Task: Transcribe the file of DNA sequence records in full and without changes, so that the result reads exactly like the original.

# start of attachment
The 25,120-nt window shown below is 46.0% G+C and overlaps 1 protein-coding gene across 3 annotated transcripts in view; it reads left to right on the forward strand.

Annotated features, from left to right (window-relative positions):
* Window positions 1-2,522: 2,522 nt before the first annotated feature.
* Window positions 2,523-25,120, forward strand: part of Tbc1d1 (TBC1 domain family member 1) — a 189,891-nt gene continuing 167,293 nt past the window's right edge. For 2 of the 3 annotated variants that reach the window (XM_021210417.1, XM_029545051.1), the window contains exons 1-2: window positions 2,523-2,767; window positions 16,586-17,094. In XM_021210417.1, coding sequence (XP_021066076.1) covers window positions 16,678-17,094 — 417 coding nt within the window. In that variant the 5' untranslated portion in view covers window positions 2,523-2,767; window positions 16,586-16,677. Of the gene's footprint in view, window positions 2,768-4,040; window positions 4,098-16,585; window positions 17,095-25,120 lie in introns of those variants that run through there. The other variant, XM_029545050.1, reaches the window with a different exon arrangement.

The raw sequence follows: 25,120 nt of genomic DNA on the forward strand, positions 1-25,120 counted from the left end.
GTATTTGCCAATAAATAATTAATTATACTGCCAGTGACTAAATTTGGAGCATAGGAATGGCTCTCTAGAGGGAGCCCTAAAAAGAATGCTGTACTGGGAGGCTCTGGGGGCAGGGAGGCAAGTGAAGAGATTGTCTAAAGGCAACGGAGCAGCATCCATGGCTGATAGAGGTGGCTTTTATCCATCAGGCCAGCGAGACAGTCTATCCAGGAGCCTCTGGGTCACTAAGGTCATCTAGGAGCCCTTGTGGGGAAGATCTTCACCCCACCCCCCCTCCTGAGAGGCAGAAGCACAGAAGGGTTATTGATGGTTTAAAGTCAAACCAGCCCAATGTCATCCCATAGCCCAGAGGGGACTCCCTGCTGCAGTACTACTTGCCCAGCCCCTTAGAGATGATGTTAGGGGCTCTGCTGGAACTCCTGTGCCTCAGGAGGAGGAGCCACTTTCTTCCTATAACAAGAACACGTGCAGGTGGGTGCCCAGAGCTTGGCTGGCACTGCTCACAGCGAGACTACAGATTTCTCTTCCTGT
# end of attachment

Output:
The 25,120-nt window shown below is 46.0% G+C and overlaps 1 protein-coding gene across 3 annotated transcripts in view; it reads left to right on the forward strand.

Annotated features, from left to right (window-relative positions):
* Window positions 1-2,522: 2,522 nt before the first annotated feature.
* Window positions 2,523-25,120, forward strand: part of Tbc1d1 (TBC1 domain family member 1) — a 189,891-nt gene continuing 167,293 nt past the window's right edge. For 2 of the 3 annotated variants that reach the window (XM_021210417.1, XM_029545051.1), the window contains exons 1-2: window positions 2,523-2,767; window positions 16,586-17,094. In XM_021210417.1, coding sequence (XP_021066076.1) covers window positions 16,678-17,094 — 417 coding nt within the window. In that variant the 5' untranslated portion in view covers window positions 2,523-2,767; window positions 16,586-16,677. Of the gene's footprint in view, window positions 2,768-4,040; window positions 4,098-16,585; window positions 17,095-25,120 lie in introns of those variants that run through there. The other variant, XM_029545050.1, reaches the window with a different exon arrangement.

The raw sequence follows: 25,120 nt of genomic DNA on the forward strand, positions 1-25,120 counted from the left end.
GTATTTGCCAATAAATAATTAATTATACTGCCAGTGACTAAATTTGGAGCATAGGAATGGCTCTCTAGAGGGAGCCCTAAAAAGAATGCTGTACTGGGAGGCTCTGGGGGCAGGGAGGCAAGTGAAGAGATTGTCTAAAGGCAACGGAGCAGCATCCATGGCTGATAGAGGTGGCTTTTATCCATCAGGCCAGCGAGACAGTCTATCCAGGAGCCTCTGGGTCACTAAGGTCATCTAGGAGCCCTTGTGGGGAAGATCTTCACCCCACCCCCCCTCCTGAGAGGCAGAAGCACAGAAGGGTTATTGATGGTTTAAAGTCAAACCAGCCCAATGTCATCCCATAGCCCAGAGGGGACTCCCTGCTGCAGTACTACTTGCCCAGCCCCTTAGAGATGATGTTAGGGGCTCTGCTGGAACTCCTGTGCCTCAGGAGGAGGAGCCACTTTCTTCCTATAACAAGAACACGTGCAGGTGGGTGCCCAGAGCTTGGCTGGCACTGCTCACAGCGAGACTACAGATTTCTCTTCCTGT